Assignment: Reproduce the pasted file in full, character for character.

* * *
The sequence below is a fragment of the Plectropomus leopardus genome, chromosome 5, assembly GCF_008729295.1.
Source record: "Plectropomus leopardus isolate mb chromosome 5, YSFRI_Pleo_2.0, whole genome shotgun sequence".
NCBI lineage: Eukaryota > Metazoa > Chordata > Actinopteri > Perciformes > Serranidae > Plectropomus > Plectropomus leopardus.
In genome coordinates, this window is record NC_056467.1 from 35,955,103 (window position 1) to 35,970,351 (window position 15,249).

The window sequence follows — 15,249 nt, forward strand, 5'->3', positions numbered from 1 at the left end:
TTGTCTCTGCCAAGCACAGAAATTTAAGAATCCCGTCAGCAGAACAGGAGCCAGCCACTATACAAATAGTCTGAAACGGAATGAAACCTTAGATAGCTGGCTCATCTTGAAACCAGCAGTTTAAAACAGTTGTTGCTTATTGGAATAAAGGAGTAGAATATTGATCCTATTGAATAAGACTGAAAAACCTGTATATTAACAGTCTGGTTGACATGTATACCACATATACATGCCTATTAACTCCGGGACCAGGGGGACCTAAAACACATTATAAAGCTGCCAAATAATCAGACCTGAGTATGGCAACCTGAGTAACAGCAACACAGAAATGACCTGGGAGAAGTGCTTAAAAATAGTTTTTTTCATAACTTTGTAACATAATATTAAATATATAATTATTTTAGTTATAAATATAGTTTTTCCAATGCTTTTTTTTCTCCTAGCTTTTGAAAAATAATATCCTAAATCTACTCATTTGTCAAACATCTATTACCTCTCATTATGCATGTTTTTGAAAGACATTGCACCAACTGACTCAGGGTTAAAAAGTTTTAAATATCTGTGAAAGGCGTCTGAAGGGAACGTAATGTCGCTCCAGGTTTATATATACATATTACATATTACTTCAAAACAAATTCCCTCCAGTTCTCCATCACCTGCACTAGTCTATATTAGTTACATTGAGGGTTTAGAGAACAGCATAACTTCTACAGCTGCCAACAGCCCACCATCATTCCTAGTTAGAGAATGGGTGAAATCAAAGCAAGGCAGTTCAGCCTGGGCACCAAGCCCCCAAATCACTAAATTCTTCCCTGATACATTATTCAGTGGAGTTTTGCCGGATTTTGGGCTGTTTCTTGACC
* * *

The sequence below is a fragment of the Plectropomus leopardus genome, chromosome 5, assembly GCF_008729295.1.
Source record: "Plectropomus leopardus isolate mb chromosome 5, YSFRI_Pleo_2.0, whole genome shotgun sequence".
NCBI lineage: Eukaryota > Metazoa > Chordata > Actinopteri > Perciformes > Serranidae > Plectropomus > Plectropomus leopardus.
In genome coordinates, this window is record NC_056467.1 from 35,955,103 (window position 1) to 35,970,351 (window position 15,249).

The window sequence follows — 15,249 nt, forward strand, 5'->3', positions numbered from 1 at the left end:
TTGTCTCTGCCAAGCACAGAAATTTAAGAATCCCGTCAGCAGAACAGGAGCCAGCCACTATACAAATAGTCTGAAACGGAATGAAACCTTAGATAGCTGGCTCATCTTGAAACCAGCAGTTTAAAACAGTTGTTGCTTATTGGAATAAAGGAGTAGAATATTGATCCTATTGAATAAGACTGAAAAACCTGTATATTAACAGTCTGGTTGACATGTATACCACATATACATGCCTATTAACTCCGGGACCAGGGGGACCTAAAACACATTATAAAGCTGCCAAATAATCAGACCTGAGTATGGCAACCTGAGTAACAGCAACACAGAAATGACCTGGGAGAAGTGCTTAAAAATAGTTTTTTTCATAACTTTGTAACATAATATTAAATATATAATTATTTTAGTTATAAATATAGTTTTTCCAATGCTTTTTTTTCTCCTAGCTTTTGAAAAATAATATCCTAAATCTACTCATTTGTCAAACATCTATTACCTCTCATTATGCATGTTTTTGAAAGACATTGCACCAACTGACTCAGGGTTAAAAAGTTTTAAATATCTGTGAAAGGCGTCTGAAGGGAACGTAATGTCGCTCCAGGTTTATATATACATATTACATATTACTTCAAAACAAATTCCCTCCAGTTCTCCATCACCTGCACTAGTCTATATTAGTTACATTGAGGGTTTAGAGAACAGCATAACTTCTACAGCTGCCAACAGCCCACCATCATTCCTAGTTAGAGAATGGGTGAAATCAAAGCAAGGCAGTTCAGCCTGGGCACCAAGCCCCCAAATCACTAAATTCTTCCCTGATACATTATTCAGTGGAGTTTTGCCGGATTTTGGGCTGTTTCTTGACC